The Confederation of British Industry (CBI) has urged the government to extend the Energy Bill Relief Scheme beyond March 2023 for high energy users to prevent plunging British industry into disarray.
The Energy Bill Relief Scheme has been instrumental in protecting business energy consumers over the winter so far by capping the predicted MWh price for electricity and gas for businesses to £211/MWh and £75/MWh respectively.
However, alongside the domestic targeted Energy Price Guarantee under the Energy Prices Bill, the current cap on energy is scheduled to increase from April 2023. The CBI has called on the government to provide additional funding and cashflow support for vulnerable businesses across the UK.
Although the UK government has indicated that there will be support measures in place from April 2023, what form this support will be in hasn’t been fully disclosed. This lack of transparency has had an impact on the UK’s businesses who are unable to fully prepare beyond the Energy Bill Relief Scheme. The requirements have also not been revealed as to who will qualify for additional support.
To highlight the difficulties for businesses, the CBI conducted a survey of nearly 700 businesses, which revealed that firms expect their energy costs to more than double (151%) if government support were no longer available from April 2023.
The survey also showed that two-thirds of firms (67%) would be exposed to an increase in energy bills when the Energy Bill Relief Scheme expires at the of March, rising to three quarters (74%) by the end of June next year.
This follows data disclosed by both the National Energy Action (NEA) and the Social Market Foundation (SMF), which revealed that over seven million households face the risk of fuel poverty come April 2023 prompting calls for politicians to provide “workable long-duration policies”.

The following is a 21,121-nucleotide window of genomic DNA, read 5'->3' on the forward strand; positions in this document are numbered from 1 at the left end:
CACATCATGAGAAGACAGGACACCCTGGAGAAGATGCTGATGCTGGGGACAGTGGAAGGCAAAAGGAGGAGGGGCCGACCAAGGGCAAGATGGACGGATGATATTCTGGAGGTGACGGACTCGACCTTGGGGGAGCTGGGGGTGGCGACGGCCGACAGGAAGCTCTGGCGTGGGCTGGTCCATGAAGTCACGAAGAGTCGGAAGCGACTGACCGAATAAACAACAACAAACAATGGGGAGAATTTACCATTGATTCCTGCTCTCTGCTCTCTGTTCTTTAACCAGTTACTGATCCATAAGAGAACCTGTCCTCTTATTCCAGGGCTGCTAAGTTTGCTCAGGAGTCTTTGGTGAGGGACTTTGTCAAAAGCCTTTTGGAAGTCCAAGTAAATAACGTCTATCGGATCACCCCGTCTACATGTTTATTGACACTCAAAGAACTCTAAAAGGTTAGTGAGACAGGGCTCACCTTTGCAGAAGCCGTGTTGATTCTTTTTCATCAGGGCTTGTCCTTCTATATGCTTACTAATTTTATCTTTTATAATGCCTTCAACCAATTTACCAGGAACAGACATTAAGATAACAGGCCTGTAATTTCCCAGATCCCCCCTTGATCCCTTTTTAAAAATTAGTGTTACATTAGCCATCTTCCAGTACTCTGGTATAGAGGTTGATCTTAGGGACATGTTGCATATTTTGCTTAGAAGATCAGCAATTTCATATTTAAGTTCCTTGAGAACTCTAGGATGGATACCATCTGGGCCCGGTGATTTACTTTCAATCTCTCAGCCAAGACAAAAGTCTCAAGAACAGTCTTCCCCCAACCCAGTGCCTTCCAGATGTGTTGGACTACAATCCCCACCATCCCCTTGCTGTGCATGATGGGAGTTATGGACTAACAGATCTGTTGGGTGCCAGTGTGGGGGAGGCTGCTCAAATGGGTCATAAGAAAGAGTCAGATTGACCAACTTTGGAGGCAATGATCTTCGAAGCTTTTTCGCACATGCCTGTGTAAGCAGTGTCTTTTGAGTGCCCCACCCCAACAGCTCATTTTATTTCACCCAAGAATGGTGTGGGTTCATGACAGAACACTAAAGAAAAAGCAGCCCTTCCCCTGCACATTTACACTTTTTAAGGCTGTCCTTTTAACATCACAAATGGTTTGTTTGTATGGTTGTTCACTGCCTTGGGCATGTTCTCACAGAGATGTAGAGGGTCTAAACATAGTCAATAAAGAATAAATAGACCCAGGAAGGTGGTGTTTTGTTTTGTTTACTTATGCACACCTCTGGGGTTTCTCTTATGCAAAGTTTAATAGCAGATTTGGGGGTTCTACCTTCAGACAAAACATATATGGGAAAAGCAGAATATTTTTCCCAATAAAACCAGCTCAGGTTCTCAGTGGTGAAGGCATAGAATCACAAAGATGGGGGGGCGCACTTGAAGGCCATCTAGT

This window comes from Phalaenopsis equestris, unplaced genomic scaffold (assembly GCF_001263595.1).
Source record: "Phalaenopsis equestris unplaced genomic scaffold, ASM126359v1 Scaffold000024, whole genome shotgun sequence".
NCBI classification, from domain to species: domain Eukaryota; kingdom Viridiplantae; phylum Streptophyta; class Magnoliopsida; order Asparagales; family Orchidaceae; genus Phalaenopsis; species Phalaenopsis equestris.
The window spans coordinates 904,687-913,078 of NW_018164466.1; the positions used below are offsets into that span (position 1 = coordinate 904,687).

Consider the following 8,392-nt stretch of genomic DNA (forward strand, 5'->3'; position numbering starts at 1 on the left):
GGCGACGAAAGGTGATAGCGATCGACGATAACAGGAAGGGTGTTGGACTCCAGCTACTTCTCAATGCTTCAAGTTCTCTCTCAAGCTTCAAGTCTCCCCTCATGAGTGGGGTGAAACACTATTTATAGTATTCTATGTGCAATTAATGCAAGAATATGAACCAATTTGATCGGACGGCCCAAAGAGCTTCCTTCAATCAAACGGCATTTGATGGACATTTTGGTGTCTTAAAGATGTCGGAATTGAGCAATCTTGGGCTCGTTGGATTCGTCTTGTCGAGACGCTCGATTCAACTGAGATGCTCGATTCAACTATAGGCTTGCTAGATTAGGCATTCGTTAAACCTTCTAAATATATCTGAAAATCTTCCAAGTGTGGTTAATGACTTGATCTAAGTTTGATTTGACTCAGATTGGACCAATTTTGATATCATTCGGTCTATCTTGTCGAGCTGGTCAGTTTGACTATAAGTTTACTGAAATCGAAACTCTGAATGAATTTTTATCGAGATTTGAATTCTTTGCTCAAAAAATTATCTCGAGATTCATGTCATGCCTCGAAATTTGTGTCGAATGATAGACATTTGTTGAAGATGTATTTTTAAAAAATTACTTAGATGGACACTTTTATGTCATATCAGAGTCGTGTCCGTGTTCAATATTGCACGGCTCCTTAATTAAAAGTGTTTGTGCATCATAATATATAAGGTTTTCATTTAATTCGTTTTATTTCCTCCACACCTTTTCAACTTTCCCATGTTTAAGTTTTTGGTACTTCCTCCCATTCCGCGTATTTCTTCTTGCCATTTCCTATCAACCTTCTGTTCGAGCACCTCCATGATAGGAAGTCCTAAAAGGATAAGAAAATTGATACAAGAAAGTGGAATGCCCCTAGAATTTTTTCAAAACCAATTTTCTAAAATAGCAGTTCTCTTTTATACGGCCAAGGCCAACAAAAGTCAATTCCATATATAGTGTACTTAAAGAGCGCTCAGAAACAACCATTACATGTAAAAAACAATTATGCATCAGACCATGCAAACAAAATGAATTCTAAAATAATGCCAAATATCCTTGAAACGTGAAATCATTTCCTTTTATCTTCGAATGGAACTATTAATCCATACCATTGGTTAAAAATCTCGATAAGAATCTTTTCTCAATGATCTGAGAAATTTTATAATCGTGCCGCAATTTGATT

The NEA estimated that around 8.4 million UK households will be in fuel poverty from April 2023. The SMF also suggested that 7.2 million will struggle to pay energy bills from April 2023.
“The high cost of energy is dominating the decisions that businesses are making each and every day. There are no easy answers in all this, but the government will have to keep supporting the most vulnerable firms to help them stay competitive, to build resilience and in some cases to avoid collapse. On average, firms expect their bills to more than double next April,” said Matthew Fell, CBI chief policy director.
“The Energy Bill Relief Scheme has been crucial in cushioning firms from spiralling energy costs. The CBI understands and supports the Government’s decision to target the scheme from April 2023 onwards. The cost is simply too great to continue indefinitely, and the need is not evenly distributed among all businesses.
“Any extension must be aimed at firms that use the most energy, just as many of our European counterparts have already committed to doing. And businesses need to know before the year is out if they qualify or not.”
In a bid to rectify the difficult period once the Energy Bill Relief Scheme ends, CBI has recommended three distinct policy options that could be implemented to mitigate the impact of rising energy costs in the short to medium term.
The first policy recommendation calls on the government to provide direct support to help vulnerable firms pay energy bills from April 2023 onwards. CBI state that the scheme should go beyond the definition of energy-intensive industries to include other industries such as those in the automotive sector and food and drink manufacturers.
Grants should also be made available to small and medium enterprises (SMEs) through local authorities to enable local leaders to manage risks to businesses in strategically important sectors.
CBI has also called on the government to provide additional cashflow support to enable companies to adjust to the high-cost energy environment. An example by instructing HMRC to replicate ‘time to pay’ flexibilities granted during the pandemic to take account of energy price rises alongside publicising that the Recovery Loan Scheme remains available and open to applications.
The last recommendation is to use policy to drive a step change in business energy investments to improve the security and resilience of the system. For businesses investing in energy efficiency, or making any green capital investment, the CBI believes capital allowances should be increased to 120% of the investment values.
“We must also take heed of the lessons from the pandemic, where providing additional cashflow support, especially to SMEs, was critical to seeing businesses through this period. Allowing businesses to defer energy bills if needed and providing grant funding through local authorities can play key roles in 2023,” Fell said.
“Government support has been considerable already, but with the UK falling into recession, we must ensure any downturn is short and shallow so extending targeted support must be on the cards.”